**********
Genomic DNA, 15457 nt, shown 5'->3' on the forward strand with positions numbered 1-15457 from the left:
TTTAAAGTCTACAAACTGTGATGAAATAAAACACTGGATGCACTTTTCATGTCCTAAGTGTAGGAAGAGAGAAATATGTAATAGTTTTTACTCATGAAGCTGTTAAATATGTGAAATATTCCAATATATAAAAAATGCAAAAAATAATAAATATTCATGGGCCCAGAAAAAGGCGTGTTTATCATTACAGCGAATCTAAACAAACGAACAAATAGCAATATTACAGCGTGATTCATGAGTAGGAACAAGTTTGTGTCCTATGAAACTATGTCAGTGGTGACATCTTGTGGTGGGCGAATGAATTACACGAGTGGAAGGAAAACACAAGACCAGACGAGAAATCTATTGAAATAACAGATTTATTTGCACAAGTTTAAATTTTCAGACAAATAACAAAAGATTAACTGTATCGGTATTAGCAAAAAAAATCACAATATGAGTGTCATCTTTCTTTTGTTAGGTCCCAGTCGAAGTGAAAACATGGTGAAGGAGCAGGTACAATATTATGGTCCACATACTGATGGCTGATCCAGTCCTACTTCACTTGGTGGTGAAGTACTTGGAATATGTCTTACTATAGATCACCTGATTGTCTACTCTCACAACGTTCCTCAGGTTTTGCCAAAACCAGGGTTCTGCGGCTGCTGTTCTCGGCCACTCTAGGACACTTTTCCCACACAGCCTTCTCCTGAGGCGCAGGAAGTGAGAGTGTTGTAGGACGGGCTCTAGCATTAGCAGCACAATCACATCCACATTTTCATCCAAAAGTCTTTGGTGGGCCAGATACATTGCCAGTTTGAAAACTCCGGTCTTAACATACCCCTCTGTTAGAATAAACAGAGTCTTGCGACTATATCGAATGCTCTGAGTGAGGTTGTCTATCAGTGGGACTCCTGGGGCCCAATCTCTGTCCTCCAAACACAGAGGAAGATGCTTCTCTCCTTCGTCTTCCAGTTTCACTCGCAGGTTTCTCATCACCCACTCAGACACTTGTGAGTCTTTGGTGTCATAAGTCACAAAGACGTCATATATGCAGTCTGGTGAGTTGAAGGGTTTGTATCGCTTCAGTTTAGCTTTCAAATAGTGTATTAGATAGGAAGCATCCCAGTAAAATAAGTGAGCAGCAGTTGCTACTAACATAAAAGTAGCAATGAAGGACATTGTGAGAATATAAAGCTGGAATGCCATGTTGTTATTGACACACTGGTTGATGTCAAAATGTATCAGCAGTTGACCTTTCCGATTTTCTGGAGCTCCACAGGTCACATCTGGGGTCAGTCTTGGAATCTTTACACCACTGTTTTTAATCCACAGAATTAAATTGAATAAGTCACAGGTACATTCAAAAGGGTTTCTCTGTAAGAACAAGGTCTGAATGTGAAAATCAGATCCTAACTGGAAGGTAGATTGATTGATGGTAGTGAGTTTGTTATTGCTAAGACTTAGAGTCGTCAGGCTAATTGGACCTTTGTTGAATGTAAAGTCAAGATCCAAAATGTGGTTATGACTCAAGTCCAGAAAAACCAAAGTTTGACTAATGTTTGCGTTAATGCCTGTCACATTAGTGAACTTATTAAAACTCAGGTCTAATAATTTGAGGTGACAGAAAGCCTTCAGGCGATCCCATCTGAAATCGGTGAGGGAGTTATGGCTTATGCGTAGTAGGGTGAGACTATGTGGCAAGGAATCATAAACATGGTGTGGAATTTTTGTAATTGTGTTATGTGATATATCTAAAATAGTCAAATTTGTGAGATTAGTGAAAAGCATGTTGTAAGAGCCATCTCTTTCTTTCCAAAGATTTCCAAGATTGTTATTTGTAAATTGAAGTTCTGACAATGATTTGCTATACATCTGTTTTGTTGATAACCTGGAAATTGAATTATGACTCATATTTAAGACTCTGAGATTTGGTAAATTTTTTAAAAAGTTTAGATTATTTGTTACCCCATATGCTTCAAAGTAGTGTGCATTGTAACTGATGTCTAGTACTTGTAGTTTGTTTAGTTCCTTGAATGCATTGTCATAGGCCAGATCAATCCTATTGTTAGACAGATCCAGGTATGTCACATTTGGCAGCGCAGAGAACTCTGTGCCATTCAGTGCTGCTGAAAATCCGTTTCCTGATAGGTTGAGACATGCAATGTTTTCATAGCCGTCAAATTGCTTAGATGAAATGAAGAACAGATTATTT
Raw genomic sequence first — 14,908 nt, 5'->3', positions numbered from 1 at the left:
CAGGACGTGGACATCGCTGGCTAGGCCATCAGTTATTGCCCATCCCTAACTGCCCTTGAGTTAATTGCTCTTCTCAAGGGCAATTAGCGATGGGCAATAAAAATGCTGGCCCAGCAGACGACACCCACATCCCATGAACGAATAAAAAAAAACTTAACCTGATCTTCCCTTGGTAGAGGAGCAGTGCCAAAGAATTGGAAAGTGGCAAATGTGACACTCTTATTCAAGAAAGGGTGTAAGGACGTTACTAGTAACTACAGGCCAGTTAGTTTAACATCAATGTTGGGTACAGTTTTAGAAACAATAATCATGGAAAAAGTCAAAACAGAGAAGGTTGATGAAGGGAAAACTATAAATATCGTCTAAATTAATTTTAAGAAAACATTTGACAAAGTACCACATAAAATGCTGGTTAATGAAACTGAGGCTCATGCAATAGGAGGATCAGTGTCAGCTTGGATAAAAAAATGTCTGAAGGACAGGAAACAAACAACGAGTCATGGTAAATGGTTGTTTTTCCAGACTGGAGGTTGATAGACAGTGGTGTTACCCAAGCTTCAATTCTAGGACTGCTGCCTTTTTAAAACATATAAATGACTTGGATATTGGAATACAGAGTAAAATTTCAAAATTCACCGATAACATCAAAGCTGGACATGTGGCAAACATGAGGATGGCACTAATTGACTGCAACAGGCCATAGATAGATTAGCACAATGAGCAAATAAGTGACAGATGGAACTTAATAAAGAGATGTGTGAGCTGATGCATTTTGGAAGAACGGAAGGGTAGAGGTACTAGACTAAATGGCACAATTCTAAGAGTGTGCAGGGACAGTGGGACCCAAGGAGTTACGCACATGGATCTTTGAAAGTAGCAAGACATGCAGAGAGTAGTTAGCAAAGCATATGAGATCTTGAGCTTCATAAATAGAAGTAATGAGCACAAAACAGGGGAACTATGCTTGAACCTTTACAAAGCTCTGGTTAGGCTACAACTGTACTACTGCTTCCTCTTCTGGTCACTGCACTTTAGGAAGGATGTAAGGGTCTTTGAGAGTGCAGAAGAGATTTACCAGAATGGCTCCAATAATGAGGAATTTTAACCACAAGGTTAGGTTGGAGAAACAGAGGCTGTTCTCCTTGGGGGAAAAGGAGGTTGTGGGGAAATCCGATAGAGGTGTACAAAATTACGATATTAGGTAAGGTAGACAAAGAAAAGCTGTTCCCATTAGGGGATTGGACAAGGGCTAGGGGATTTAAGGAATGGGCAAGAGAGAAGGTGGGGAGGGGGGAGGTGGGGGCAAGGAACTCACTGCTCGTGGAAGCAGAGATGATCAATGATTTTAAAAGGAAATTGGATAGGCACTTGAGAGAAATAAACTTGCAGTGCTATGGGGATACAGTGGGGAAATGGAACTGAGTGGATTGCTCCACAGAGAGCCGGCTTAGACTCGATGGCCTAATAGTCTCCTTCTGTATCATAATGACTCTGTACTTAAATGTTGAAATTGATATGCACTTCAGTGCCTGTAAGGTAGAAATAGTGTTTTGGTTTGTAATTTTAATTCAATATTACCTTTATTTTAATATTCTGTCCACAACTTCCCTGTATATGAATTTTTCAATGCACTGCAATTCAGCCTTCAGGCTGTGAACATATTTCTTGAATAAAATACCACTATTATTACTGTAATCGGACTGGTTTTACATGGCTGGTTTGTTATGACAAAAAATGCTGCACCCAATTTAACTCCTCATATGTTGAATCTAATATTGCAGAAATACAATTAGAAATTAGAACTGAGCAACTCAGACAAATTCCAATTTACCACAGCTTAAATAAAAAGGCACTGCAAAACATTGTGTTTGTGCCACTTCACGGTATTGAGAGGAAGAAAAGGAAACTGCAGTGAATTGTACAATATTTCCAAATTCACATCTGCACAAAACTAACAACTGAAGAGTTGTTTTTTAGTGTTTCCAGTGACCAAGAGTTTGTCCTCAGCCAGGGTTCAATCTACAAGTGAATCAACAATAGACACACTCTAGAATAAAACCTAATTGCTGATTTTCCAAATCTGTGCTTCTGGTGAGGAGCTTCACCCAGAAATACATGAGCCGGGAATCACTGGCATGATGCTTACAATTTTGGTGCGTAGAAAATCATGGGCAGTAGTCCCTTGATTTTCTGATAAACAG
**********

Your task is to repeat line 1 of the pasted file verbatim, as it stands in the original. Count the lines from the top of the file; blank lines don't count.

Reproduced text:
Genomic DNA, 15457 nt, shown 5'->3' on the forward strand with positions numbered 1-15457 from the left: